Ah, the memories

Chris tells me all the time that as the mom to a little boy, I am Kostyn’s first and longest love. I’m sure that when he’s grown and left the nest he will feel a special bond with me, a sense of safety in my arms. Perhaps when he looks into my eyes he’ll even have a vague, subconscious memory of the tender loving care I gave him in these first months of his life.

But he won’t remember the everyday stuff. He won’t remember the clothes I washed, dried, hung on tiny hangers, wriggled onto his body, snapped and unsnapped, snapped and unsnapped, snapped and unsnapped, sprayed with stain remover, and washed again.

He won’t recall the hours we spent at the grocery store as I hemmed and hawed over every decision on what to buy for him. Aisle after aisle, should I get the whole grain crackers? Are those really whole grain? What about whole wheat? Butter flavored? Mini size? The ones marketed to toddlers? Low salt? No salt? Will he hate those? I’d hate those. I’d like these. But he shouldn’t have these....

He won’t remember me stumbling into his room at 1:30 a.m. to comfort him when he cries. Or sitting with him from 2:30 until 4:15 a.m. when he can’t get back to sleep. Or getting up again to nurse him at 5 am when he wakes yet a third time in one night.

I WISH he’d remember the meals. Steaming and cutting veggies, preparing tiny pasta shells with organic cheese, dicing fresh and frozen fruit, preparing whole milk yogurt with no-sugar-added all-fruit preserves...only to watch half of it end up in his bib or thrown on the floor, every meal ending the same way — with me on my hands and knees, retrieving whatever bits of my hard work the dog didn’t even see fit to eat.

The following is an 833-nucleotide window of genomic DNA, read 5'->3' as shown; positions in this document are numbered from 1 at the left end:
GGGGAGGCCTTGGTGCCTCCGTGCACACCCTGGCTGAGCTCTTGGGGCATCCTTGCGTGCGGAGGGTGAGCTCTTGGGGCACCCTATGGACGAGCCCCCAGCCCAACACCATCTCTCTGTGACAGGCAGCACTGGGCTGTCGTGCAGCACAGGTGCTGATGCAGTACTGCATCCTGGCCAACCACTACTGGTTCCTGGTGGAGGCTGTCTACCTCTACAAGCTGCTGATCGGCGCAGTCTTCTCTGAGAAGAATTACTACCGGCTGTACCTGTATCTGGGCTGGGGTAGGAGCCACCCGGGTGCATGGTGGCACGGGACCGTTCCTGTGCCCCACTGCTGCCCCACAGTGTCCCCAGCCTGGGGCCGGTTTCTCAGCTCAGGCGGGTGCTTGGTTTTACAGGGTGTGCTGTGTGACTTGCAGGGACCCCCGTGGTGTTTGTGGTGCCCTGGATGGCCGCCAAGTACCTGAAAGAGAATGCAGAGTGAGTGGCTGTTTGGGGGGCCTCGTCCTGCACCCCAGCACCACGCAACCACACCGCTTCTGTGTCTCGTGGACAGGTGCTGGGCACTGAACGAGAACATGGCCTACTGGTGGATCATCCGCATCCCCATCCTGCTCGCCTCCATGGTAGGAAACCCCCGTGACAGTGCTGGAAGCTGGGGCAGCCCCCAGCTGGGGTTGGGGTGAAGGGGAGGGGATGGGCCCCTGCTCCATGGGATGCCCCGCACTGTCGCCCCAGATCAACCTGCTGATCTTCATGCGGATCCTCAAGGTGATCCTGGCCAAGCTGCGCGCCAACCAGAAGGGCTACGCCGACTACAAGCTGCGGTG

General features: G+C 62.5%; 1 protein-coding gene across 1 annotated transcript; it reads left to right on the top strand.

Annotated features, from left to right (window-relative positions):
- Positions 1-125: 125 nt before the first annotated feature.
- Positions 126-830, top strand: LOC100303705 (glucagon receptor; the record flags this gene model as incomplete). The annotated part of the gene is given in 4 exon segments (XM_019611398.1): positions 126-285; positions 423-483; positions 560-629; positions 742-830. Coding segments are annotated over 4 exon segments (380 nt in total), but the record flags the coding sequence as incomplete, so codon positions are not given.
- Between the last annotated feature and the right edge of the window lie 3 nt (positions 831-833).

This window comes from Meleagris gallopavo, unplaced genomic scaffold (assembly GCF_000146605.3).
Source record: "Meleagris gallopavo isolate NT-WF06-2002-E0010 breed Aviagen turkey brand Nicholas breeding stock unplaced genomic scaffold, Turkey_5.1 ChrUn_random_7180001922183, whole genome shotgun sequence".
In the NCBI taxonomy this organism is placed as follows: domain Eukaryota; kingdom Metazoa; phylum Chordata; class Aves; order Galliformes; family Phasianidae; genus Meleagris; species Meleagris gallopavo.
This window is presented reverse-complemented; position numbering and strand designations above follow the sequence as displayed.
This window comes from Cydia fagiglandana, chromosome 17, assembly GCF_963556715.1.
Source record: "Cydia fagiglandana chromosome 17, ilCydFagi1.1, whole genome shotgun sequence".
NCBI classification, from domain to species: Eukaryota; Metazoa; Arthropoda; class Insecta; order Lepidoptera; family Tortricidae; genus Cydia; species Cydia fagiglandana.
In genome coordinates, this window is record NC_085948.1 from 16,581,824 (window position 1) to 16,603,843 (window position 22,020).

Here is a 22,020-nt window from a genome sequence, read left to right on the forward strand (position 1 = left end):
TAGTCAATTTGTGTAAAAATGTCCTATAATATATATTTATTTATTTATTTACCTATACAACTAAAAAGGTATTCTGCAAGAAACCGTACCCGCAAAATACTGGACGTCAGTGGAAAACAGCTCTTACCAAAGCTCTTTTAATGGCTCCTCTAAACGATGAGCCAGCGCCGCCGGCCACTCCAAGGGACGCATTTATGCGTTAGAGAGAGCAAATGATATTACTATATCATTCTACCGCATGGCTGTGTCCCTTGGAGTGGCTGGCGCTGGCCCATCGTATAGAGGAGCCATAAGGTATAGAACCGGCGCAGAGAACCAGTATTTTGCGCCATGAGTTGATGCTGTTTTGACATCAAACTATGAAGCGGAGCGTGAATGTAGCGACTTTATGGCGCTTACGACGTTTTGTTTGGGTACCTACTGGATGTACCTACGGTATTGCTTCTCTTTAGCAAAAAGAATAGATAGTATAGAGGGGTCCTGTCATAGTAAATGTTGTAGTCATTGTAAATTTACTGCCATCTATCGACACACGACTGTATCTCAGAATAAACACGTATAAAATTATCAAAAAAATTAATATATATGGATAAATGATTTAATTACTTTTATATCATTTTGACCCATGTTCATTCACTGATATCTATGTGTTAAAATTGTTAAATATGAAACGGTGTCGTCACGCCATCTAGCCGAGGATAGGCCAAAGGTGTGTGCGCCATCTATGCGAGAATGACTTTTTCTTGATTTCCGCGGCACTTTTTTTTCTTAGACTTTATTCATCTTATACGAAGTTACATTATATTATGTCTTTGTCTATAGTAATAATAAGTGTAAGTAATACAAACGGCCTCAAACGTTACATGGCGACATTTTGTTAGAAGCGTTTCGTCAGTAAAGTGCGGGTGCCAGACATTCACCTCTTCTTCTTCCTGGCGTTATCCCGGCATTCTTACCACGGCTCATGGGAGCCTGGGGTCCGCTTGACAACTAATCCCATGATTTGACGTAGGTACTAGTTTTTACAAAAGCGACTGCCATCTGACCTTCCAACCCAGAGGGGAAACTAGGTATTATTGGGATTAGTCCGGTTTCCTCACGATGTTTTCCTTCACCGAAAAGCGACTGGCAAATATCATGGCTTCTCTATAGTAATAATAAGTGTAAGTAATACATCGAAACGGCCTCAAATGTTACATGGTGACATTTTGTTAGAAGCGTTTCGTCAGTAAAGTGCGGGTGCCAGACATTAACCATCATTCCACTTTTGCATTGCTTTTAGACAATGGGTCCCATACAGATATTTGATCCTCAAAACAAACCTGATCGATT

Nope. Won’t remember any of it. Here’s what he will remember: Everything his Daddy did for, to and with him. Every gift Daddy gave him, every trip they took, and every silly inside joke they shared.

The great thing about parenthood is that if you had a great childhood, you get to relive it through the eyes of your kid. And if you had a sucky childhood, you get a giant ‘do over.’ You can choose to take your life, and your child’s, in a totally different direction than the one from which you came. Kostyn is blessed with a dad whose childhood was so magical he wants to relive it.
And relive it he shall.

And really, nothing could make me happier. I will always remember our mother-son stuff. But I want Kostyn to remember the father-son stuff. And it warms my heart to know he’s got a dad who will make sure that happens.



Chris was playing a little wooden flute for Kostyn, so Kostyn decided to "play" his drumstick. Gotta be like Daddy....

7 comments:

Tara said...

What a nice post, Robyn. I hope he'll remember some of the Mom moments, too.

Robyn said...

Thanks Tara. I really only wrote it to get people to read Chris' linked post. I thought that one was really sweet.
Of course, I'm biased.... :)

Carol said...

That is The.Cutest.Photo.Ever. But I'm glad you mentioned the drumstick part, because if Kostyn is already playing the recorder, I know I must be doing something wrong with Noah! I loved Chris's post too - it brought back so many perfect memories of my dad, and my first fishing pole!

bridge said...

That pic is priceless!

Hedgehog said...

He's definitely going to remember the cookie you nicked from him.

Kari-Anne said...

I just love the picture of your son with your husband . He will for sure play music :o)

K-A

julia said...

this was so sweet. the picture is priceless.